The week at a glance
- American Coot still in Co Mayo
- Pacific Divers in Cornwall and Guernsey
- White-tailed Eagle in Hampshire
The American Coot remained at Termoncarragh Loch (Co Mayo) to at least 8th, and the Pacific Diver remained through the week off Marazion, though was pretty much always distant. There were also fewer other divers to create confusion, with reports of just two Black-throated Divers and two Great Northern Divers. A second bird also returned for another winter, this time at Grande Havre Bay (Guernsey) on 8th. This is presumably the same bird that was present in the same area from 4th–9th January 2010, and again on 28th March.
The only Snow Geese were in Ireland, with one still at Greyabbey (Co Down) to 11th and another with Greylag Geese over Termoncarragh Loch (Co Mayo) on 7th. The Ross's Goose in the northwest was last reported at Burgh Marsh (Cumbria) on 6th, whilst another continued to roam between Burnham Norton and Cley Marshes (Norfolk) all week. One to be aware of, though, was an escape, and a hybrid, with Barnacle Geese at Cley on 7th.
Various Black Brants remained, with up to two in Norfolk, two at Hoo St Werburgh (Kent), one at Pagham Harbour (West Sussex) and one at Pett Level (East Sussex) with 10 Pale-bellied Brent Geese, nine White-fronted Geese and 74 Barnacle Geese. The only new bird was at Bembridge Harbour (Isle of Wight) on 9th–11th.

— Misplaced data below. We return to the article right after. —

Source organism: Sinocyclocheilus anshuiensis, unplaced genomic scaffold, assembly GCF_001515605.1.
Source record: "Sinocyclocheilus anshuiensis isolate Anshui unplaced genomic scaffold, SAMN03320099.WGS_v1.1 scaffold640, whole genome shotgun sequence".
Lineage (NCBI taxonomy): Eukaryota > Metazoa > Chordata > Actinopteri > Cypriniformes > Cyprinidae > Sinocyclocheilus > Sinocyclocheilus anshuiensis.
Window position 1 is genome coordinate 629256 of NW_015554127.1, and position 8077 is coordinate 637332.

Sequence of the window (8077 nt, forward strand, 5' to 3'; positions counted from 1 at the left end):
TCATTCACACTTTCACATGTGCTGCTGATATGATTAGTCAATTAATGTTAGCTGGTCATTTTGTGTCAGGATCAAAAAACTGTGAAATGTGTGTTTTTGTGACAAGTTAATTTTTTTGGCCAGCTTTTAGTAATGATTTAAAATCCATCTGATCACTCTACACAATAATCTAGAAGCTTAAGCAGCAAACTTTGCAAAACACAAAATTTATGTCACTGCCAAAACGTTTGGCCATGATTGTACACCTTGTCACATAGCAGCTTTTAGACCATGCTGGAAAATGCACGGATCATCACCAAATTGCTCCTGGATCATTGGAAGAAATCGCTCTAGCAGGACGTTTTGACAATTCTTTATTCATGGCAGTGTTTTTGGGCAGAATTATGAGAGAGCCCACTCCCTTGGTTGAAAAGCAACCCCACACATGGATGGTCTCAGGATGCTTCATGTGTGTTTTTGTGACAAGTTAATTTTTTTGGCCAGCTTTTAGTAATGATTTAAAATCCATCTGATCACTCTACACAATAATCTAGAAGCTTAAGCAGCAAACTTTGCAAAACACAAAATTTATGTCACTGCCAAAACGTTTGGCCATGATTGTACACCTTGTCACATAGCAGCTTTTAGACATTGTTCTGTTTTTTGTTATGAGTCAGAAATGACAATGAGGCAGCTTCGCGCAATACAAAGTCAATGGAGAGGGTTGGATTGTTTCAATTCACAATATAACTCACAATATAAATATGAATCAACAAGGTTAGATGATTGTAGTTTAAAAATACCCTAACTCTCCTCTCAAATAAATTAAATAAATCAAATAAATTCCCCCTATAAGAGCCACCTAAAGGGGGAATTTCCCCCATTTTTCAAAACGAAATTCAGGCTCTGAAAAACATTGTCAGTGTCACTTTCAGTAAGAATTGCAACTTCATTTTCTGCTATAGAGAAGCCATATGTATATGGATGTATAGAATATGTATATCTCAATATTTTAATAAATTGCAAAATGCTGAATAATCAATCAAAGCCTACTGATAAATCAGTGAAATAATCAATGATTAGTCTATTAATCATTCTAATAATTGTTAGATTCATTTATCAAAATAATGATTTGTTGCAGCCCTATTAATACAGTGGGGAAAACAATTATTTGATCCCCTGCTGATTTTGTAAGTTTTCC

Red-breasted Geese included presumed escapes at Whitlingham Country Park (Norfolk) on 8th–9th and Vange Marshes (Essex) on 9th. Others were at Staynall (Lancashire) on 6th–8th and possibly the same at nearby Pilling on 9th–10th and Cockerham Moss on 12th, and one still at Goose Green (Jersey) all week.
The Richardson's Canada Goose remained at Ballyconnell (Co Sligo) to 7th, with Lesser Canada Geese at Wigg Island (Cheshire) on 8th and a report of one at Testwood Lakes (Hampshire) on 9th. There was also a small Canada Goose at Minsmere (Suffolk) on 10th. Also of note was the return of the neck-collared Greylag Goose, seen at Longham Lakes (Dorset) on 11th–12th. It was originally ringed in Sweden in 2000 and has toured the country widely, being last seen at Hayle (Cornwall).
With most of the plethora of Ferruginous Ducks now moved on from English sites, those remaining were all drakes in Ireland: at Oxford Island (Co Armagh), with a hybrid, on 7th–9th, at Tacumshin (Co Wexford) to 9th and at Craigavon Balancing Lakes (Co Armagh) to 11th. There were just six reports of Ring-necked Ducks, the only new bird being a female at Bosherston Lily Ponds (Pembrokeshire) on 8th. Others were at Cowpen Bewley (Cleveland), Nosterfield Quarry (North Yorkshire), Lough Cowey (Co Down), Cork City (Co Cork) and Stithians Reservoir (Cornwall) briefly on 7th.